[IPython-dev] notebook questions

Jason Grout jason-sage at creativetrax.com
Fri Sep 16 23:20:39 EDT 2011

On 9/16/11 6:35 PM, MinRK wrote:
> On Fri, Sep 16, 2011 at 15:50, Jason Grout <jason-sage at creativetrax.com
> <mailto:jason-sage at creativetrax.com>> wrote:
>     On 9/16/11 3:37 PM, Chris Kees wrote:
>      > Hi,
>      >
>      > I updated my source on the notebook after I read Fernando's post.
>     Nice
>      > work! Couple of questions:
>      >
>      > Is there a way to use reST in the text boxes? It seems like it
>     sort of
>      > works but doesn't get the ::
>      >
>      > If I put the notebook safely inside our firewall, would it be
>      > reasonable to just let 5-10 people use the same server or do you
>      > foresee problems down the road? I've set up a sage server partly for
>      > that purpose, but having the ipython notebook available could have
>      > some advantages. For example, we're running a computational mechanics
>      > seminar where it would be nice to share some simple mpi programs, say
>      > in the 8-16 processor range. I don't think we can do that in sage
>     yet,
>      > right?
>     (answering the Sage question here...) What do you mean when you say
>     "share some simple mpi programs"?  Do you mean running the mpi programs
>     from the command line, or sharing the C code files, or using mpi4py to
>     run the programs?  If you can do it in python or on the command line,
>     you can likely do it in Sage.  Feel free to email the sage-support list;
>     I'm sure we can help you there.
>      >
>      > In the docs, it talks about the python roundtrip not being
>     guaranteed.
>      > What about a sage round trip capability for the notebooks?
>     I think that might be possible, though it would require ipython being
>     able to have "text cells" with arbitrary html, rather than just
>     markdown.  The Sage notebook format looks something like:
> since (almost) arbitrary html is valid markdown, I don't expect a
> problem there.  The first notebook draft had html text cells, but we
> never found any HTML we wanted to use that didn't work as-is in
> markdown, so we disabled it to prevent unnecessary clutter.  If there
> are real HTML use cases for which the markdown transforms html
> inappropriately, we can easily turn it back on.

Good point about streamlining things.  We've found it useful to be able 
to put arbitrary html in (think of a worksheet as an html page with 
cells on it---it's a more fluid document than just text, worksheet, 
text, worksheet, etc.).  For example, one person asked about putting two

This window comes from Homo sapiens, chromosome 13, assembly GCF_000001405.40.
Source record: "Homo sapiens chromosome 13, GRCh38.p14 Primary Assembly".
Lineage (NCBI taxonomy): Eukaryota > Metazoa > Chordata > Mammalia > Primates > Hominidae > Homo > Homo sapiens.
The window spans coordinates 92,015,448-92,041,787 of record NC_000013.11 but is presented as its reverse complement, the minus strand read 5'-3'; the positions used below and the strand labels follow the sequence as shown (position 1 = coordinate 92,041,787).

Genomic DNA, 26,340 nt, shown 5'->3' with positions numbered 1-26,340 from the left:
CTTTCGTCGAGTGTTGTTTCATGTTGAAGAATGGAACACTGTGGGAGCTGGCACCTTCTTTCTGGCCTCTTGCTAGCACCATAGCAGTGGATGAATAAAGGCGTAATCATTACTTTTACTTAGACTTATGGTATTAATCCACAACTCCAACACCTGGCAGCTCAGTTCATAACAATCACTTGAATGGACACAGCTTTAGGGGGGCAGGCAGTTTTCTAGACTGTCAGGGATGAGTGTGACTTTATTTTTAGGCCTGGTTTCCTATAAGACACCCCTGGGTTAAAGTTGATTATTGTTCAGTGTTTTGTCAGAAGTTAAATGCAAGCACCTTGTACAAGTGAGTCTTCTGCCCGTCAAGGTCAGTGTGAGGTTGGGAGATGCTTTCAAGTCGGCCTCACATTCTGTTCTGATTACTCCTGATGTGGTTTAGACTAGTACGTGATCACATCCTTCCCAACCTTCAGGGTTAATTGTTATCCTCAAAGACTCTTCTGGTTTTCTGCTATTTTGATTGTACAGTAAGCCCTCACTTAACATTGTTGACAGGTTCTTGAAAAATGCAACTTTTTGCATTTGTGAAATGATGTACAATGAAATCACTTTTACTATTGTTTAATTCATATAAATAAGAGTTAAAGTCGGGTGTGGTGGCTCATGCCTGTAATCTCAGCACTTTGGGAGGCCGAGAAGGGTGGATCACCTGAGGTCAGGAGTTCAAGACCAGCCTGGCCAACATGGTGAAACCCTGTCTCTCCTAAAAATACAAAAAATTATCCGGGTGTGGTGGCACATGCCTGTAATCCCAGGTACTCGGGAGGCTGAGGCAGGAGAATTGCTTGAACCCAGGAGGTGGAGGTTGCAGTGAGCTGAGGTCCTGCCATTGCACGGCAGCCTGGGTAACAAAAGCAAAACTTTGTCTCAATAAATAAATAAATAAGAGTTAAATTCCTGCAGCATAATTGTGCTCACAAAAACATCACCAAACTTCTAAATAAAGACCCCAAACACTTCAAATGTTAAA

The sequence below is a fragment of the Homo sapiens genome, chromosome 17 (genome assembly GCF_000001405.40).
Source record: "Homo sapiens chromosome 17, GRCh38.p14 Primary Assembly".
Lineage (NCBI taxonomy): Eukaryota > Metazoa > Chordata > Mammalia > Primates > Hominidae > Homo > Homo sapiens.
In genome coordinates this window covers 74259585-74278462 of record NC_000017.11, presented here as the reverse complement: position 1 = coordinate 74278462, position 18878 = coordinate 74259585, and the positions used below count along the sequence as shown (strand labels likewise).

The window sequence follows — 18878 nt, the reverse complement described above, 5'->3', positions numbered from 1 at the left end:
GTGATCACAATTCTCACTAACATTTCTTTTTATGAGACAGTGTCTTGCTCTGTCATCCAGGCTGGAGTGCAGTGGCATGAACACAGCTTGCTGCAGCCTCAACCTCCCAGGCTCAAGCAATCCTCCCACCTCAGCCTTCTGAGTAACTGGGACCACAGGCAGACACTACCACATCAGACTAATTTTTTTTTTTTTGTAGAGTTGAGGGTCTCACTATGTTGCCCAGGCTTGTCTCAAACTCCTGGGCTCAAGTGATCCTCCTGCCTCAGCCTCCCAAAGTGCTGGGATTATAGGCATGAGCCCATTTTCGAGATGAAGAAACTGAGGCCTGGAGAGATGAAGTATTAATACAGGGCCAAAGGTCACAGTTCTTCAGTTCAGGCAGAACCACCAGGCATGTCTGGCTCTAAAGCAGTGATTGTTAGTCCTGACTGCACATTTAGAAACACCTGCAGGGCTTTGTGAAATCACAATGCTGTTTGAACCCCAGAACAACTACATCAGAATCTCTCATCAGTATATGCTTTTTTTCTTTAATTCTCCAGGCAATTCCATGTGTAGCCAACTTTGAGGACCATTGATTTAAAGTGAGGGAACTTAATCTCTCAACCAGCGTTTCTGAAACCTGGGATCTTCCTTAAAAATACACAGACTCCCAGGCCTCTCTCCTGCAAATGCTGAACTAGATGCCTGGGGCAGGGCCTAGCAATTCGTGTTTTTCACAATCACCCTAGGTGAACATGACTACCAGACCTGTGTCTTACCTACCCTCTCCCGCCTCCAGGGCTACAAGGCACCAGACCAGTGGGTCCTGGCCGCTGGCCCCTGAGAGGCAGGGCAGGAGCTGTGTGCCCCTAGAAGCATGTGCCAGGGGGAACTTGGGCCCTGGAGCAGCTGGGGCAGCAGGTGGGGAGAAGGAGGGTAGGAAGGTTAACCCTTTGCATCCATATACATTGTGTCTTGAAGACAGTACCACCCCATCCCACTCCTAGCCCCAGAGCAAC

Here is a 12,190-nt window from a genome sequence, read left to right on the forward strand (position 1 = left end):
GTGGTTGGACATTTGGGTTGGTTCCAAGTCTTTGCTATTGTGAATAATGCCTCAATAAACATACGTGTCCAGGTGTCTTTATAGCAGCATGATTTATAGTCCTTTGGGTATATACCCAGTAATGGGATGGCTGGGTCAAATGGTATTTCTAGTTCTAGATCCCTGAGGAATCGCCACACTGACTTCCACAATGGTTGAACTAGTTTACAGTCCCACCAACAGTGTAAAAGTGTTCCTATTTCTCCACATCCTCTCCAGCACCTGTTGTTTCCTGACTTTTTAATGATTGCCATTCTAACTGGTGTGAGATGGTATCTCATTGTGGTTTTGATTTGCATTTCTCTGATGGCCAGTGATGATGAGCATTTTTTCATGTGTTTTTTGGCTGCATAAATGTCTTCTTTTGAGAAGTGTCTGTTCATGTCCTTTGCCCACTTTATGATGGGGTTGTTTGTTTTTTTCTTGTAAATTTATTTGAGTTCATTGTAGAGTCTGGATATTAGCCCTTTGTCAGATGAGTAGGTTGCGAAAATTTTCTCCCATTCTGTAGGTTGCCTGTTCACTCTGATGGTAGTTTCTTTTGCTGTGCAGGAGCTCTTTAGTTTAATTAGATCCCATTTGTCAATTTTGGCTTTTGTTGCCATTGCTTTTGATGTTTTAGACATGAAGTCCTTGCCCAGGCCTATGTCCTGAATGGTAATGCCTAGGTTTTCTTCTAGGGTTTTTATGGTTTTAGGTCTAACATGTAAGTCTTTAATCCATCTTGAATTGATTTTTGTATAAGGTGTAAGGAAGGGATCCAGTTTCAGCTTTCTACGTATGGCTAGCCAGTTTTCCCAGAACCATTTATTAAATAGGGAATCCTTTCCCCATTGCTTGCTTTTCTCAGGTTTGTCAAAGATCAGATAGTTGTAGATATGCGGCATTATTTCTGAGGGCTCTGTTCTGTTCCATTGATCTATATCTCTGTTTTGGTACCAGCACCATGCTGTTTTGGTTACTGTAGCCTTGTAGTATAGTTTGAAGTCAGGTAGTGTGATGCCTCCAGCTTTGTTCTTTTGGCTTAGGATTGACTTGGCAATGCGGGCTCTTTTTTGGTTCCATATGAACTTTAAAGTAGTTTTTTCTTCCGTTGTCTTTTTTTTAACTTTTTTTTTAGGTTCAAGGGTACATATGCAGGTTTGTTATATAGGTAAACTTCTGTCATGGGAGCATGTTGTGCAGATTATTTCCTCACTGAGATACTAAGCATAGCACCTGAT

cells side-by-side, and that was pretty easy to do by writing the 
necessary table commands before and after the cells.  I'm curious: can 
you do something like that (embed a <td> before a compute cell and a 
</td> after a compute cell to put the compute cell in a table)?  Or are 
your text cells self-contained snippets in the document?

I like the idea of a worksheet simply being a webpage (with all the 
possible html capabilities), with special cells that evaluate code 
somewhere in the page, or insert WYSIWYG editors, or do interactive 
graphics, etc.

>     arbitrary html
>     {{{
>     input
>     ///
>     output
>     }}}
>     arbitrary html
>     {{{
>     input
>     ///
>     output
>     }}}
>     arbitrary html
>     etc.
> That seems simple enough, though after playing with a few sage
> worksheets, it looks like if you make an HTML cell, it is
> indistinguishable from a code cell in the exported file.  Presumably,
> IPython would only want the Python/Sage cells as code cells, whereas all
> the latex, text, and html cells should come out as text.  If Sage
> doesn't distinguish between these in the file-format, then I'm not sure
> what we should do.  Detecting the language based purely on content will
> certainly not be acceptable.

I think you may be confusing %html cells (which are just code cells 
whose output is spliced into the html document, exactly as if we had 
called the html() command, and similar to what would happen if your 
output was a text/html mimetype and spliced into the document) and what 
I'm calling arbitrary html above.  Anything that is typed into the code 
cell is considered a code cell, including %html cells, etc.  To edit the 
arbitrary html that I'm talking about above, shift-click on the blue 
insert-cell bar to open up what we call a "text cell" (as compared to a 
code cell).  A TinyMCE WYSIWYG html editor will pop up.

> But the fact that Sage can have HTML that is part of a cell, as well as
> HTML that is *not* part of a cell makes it clear that a roundtrip will
> not result in an identical notebook.  It may have the same content, but
> it will have changed structure at least partly.  This is what we mean
> when we talk about lacking roundtrip support - not that you can't import
> to/export from a format, but that doing so is not guaranteed to preserve
> the entire document structure.

Yes, of course.  For example, interacts wouldn't work very well.  But I 
think a more modest goal of having the inputs round-trip and the html 
between code cells round-trip might be achievable.  What about files 
attached to the notebooks?  In Sage, we can attach lots of files to a 
worksheet in a DATA directory.  Also, the graphics are not inlined png 
(as I notice the ipython notebook has), but are stored in cell-specific 
output directories.


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